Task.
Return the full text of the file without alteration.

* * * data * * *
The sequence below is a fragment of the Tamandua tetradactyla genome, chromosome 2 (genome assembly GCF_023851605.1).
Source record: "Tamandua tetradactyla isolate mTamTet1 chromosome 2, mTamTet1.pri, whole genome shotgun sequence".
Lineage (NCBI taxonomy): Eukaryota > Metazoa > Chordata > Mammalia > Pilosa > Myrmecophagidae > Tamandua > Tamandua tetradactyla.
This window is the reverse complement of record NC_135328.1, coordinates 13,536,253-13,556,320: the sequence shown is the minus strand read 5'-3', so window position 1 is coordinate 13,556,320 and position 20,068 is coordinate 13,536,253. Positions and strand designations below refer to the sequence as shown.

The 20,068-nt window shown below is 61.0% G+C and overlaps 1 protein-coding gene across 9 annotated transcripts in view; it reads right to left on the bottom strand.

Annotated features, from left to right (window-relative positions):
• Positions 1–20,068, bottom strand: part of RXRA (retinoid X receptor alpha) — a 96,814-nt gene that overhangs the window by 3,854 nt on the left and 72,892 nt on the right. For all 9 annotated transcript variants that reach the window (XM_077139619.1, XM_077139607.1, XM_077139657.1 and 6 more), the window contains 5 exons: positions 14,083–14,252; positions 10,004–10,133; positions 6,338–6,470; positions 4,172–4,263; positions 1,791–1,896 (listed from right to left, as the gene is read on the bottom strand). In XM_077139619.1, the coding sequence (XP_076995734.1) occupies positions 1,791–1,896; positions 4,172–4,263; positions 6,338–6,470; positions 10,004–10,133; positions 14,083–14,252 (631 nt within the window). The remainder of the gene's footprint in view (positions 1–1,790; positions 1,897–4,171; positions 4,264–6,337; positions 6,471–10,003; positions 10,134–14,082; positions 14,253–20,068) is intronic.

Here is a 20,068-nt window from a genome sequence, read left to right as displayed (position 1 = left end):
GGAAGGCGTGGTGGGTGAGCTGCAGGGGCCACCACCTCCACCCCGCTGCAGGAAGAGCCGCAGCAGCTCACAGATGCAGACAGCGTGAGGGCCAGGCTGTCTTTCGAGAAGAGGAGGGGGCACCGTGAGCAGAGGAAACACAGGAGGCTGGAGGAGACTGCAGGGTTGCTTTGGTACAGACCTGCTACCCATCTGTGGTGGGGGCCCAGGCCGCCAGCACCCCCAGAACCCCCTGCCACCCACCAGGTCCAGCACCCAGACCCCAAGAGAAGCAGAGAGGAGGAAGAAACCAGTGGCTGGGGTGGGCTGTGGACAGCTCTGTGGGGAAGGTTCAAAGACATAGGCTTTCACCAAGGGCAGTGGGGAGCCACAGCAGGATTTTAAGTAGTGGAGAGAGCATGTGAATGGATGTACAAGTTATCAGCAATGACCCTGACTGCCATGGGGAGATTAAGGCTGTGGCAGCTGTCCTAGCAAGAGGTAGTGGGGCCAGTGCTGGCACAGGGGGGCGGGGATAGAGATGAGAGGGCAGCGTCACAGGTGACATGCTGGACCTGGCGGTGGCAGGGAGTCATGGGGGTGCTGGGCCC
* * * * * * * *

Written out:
The sequence below is a fragment of the Tamandua tetradactyla genome, chromosome 2 (genome assembly GCF_023851605.1).
Source record: "Tamandua tetradactyla isolate mTamTet1 chromosome 2, mTamTet1.pri, whole genome shotgun sequence".
Lineage (NCBI taxonomy): Eukaryota > Metazoa > Chordata > Mammalia > Pilosa > Myrmecophagidae > Tamandua > Tamandua tetradactyla.
This window is the reverse complement of record NC_135328.1, coordinates 13,536,253-13,556,320: the sequence shown is the minus strand read 5'-3', so window position 1 is coordinate 13,556,320 and position 20,068 is coordinate 13,536,253. Positions and strand designations below refer to the sequence as shown.

The 20,068-nt window shown below is 61.0% G+C and overlaps 1 protein-coding gene across 9 annotated transcripts in view; it reads right to left on the bottom strand.

Annotated features, from left to right (window-relative positions):
• Positions 1–20,068, bottom strand: part of RXRA (retinoid X receptor alpha) — a 96,814-nt gene that overhangs the window by 3,854 nt on the left and 72,892 nt on the right. For all 9 annotated transcript variants that reach the window (XM_077139619.1, XM_077139607.1, XM_077139657.1 and 6 more), the window contains 5 exons: positions 14,083–14,252; positions 10,004–10,133; positions 6,338–6,470; positions 4,172–4,263; positions 1,791–1,896 (listed from right to left, as the gene is read on the bottom strand). In XM_077139619.1, the coding sequence (XP_076995734.1) occupies positions 1,791–1,896; positions 4,172–4,263; positions 6,338–6,470; positions 10,004–10,133; positions 14,083–14,252 (631 nt within the window). The remainder of the gene's footprint in view (positions 1–1,790; positions 1,897–4,171; positions 4,264–6,337; positions 6,471–10,003; positions 10,134–14,082; positions 14,253–20,068) is intronic.

Here is a 20,068-nt window from a genome sequence, read left to right as displayed (position 1 = left end):
GGAAGGCGTGGTGGGTGAGCTGCAGGGGCCACCACCTCCACCCCGCTGCAGGAAGAGCCGCAGCAGCTCACAGATGCAGACAGCGTGAGGGCCAGGCTGTCTTTCGAGAAGAGGAGGGGGCACCGTGAGCAGAGGAAACACAGGAGGCTGGAGGAGACTGCAGGGTTGCTTTGGTACAGACCTGCTACCCATCTGTGGTGGGGGCCCAGGCCGCCAGCACCCCCAGAACCCCCTGCCACCCACCAGGTCCAGCACCCAGACCCCAAGAGAAGCAGAGAGGAGGAAGAAACCAGTGGCTGGGGTGGGCTGTGGACAGCTCTGTGGGGAAGGTTCAAAGACATAGGCTTTCACCAAGGGCAGTGGGGAGCCACAGCAGGATTTTAAGTAGTGGAGAGAGCATGTGAATGGATGTACAAGTTATCAGCAATGACCCTGACTGCCATGGGGAGATTAAGGCTGTGGCAGCTGTCCTAGCAAGAGGTAGTGGGGCCAGTGCTGGCACAGGGGGGCGGGGATAGAGATGAGAGGGCAGCGTCACAGGTGACATGCTGGACCTGGCGGTGGCAGGGAGTCATGGGGGTGCTGGGCCC